Fergusson called the number and learned that the cane belonged to Mrs. Breaks, a residents in her nineties who still uses public transit to get to her appointments. While still independent, Breaks’s hearing has declined, and was not able to hear Fergusson’s phone calls and so the two were unable to connect immediately.

The next day, Fergusson received a call from Marie Cox-Rogers, Breaks’s neighbour, who confirmed that Breaks was indeed missing a cane, and the two arranged a time for Fergusson to return it.

“I told them I would be in that area anyway so I could drop it off during my lunch break,” Fergusson said.

After meeting Breaks and learning about how she gets around town — she still walks almost 100 metres from her home to the bus stop every day — Fergusson set the wheels in motion to have Handy Dart service provided for Breaks so her daily trips are not as strenuous.

READ MORE: Heart of Our City – Casting nets and welding steel

While Fergusson shies away from receiving praise for what she did, Cox-Rogers said it was a level of service that really meant a lot to her.

“She deserves a lot of credit and it meant a lot to our neighbour who relies on the cane to get out and about,” she said.

For Fergusson, however, it was just part of her job and passing along the kindness she had already experienced in Prince Rupert.

“I don’t think doing something like returning somebody’s cane is any different to what anybody else would have done based on the people I’ve met here in Prince Rupert,” Robinson said. “I don’t think doing things like that is anything special.”



newsroom@thenorthernview.com

Like us on Facebook and follow us on Twitter

Just Posted

Cannabis store buds in Prince Rupert

Clarity Cannabis opened on Saturday, making it the first cannabis store in the city

William Griffin arrested in Houston homicide

RCMP have now arrested William Griffin, the man wanted in connection to… Continue reading

Hometown Hockey contests hit Prince Rupert

Opportunities for behind the scenes experiences during Hometown Hockey weekend

Family of Terrace man killed in hit-and-run plead for tips, one year later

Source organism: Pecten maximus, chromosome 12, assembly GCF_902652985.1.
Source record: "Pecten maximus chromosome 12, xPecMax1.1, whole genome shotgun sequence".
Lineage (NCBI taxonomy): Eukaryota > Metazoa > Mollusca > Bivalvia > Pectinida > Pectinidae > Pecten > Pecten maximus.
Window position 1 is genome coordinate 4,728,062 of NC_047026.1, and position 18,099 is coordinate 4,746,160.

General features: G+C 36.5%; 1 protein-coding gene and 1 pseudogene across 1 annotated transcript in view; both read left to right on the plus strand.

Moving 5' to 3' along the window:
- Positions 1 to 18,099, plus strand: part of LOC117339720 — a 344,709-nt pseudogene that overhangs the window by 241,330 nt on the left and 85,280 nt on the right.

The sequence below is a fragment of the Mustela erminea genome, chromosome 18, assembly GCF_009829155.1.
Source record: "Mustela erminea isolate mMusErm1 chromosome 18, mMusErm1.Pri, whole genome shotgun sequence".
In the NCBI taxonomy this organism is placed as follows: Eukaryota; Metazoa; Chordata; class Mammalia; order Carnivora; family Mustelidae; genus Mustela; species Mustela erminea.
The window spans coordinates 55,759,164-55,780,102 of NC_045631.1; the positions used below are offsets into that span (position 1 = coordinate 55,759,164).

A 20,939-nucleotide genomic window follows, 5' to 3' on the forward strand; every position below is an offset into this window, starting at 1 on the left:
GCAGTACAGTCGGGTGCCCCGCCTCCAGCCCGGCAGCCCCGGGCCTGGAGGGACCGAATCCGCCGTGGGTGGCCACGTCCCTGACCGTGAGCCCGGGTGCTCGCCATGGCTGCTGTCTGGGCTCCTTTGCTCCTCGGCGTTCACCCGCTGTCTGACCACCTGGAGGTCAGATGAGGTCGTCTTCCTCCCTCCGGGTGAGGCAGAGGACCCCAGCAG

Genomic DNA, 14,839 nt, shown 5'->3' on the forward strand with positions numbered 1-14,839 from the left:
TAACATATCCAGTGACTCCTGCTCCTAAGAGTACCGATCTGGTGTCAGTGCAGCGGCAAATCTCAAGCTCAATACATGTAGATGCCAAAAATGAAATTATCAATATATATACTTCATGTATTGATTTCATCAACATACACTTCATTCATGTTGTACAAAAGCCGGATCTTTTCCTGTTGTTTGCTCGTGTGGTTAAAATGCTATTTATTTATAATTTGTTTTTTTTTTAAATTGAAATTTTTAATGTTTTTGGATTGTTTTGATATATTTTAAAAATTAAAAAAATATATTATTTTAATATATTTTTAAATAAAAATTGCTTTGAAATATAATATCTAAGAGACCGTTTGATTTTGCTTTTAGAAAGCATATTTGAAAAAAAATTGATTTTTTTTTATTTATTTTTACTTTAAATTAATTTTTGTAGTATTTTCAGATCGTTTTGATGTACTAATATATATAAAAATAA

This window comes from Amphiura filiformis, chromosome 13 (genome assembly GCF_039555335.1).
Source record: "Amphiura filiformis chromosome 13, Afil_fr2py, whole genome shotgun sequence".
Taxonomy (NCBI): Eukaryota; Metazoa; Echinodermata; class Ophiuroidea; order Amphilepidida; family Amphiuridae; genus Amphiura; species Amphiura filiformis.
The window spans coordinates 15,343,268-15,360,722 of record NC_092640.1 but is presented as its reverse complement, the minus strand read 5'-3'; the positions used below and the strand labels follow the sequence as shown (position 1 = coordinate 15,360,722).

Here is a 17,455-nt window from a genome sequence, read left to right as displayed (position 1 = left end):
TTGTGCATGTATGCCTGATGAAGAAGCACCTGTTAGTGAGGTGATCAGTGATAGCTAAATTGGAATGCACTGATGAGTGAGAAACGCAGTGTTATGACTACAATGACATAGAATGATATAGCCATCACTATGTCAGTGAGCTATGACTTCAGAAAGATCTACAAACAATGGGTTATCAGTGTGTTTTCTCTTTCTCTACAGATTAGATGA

Cameron Kerr’s family says the driver and passengers tried to cover their tracks

Prince Rupert hockey roundup

Lightning bolt to victory in rec league tournament, Peewee Seawolves win pair of games in Vanderhoof

Your Prince Rupert 55th Rotary Auction guide

Online guide to all the items up for bid before Monday’s live auction

MacKinnon powers Avs to 5-4 OT win over Canucks

Vancouver battled back late to pick up single point

Port Alberni mom takes school district to court over Indigenous smudging, prayer in class

Candice Servatius, who is an evangelical Christian, is suing School District 70

Family of B.C. man killed in hit-and-run plead for tips, one year later

Cameron Kerr’s family says the driver and passengers tried to cover their tracks

Princeton couple pays for dream vacation with 840,000 grocery store points

It’s easy if you know what you are doing, they say

B.C. municipality wants ALC to reconsider their decision in regard to pipeline work camp

The ALC had rejected the construction of the Coastal GasLink work camp behind the Vanderhoof airport in October

Chilliwack family’s dog missing after using online pet-sitting service

Frankie the pit bull bolted and hit by a car shortly after drop off through Rover.com

B.C. wildlife experts urge hunters to switch ammo to stop lead poisoning in birds

OWL, in Delta, is currently treating two eagles for lead poisoning

Most Read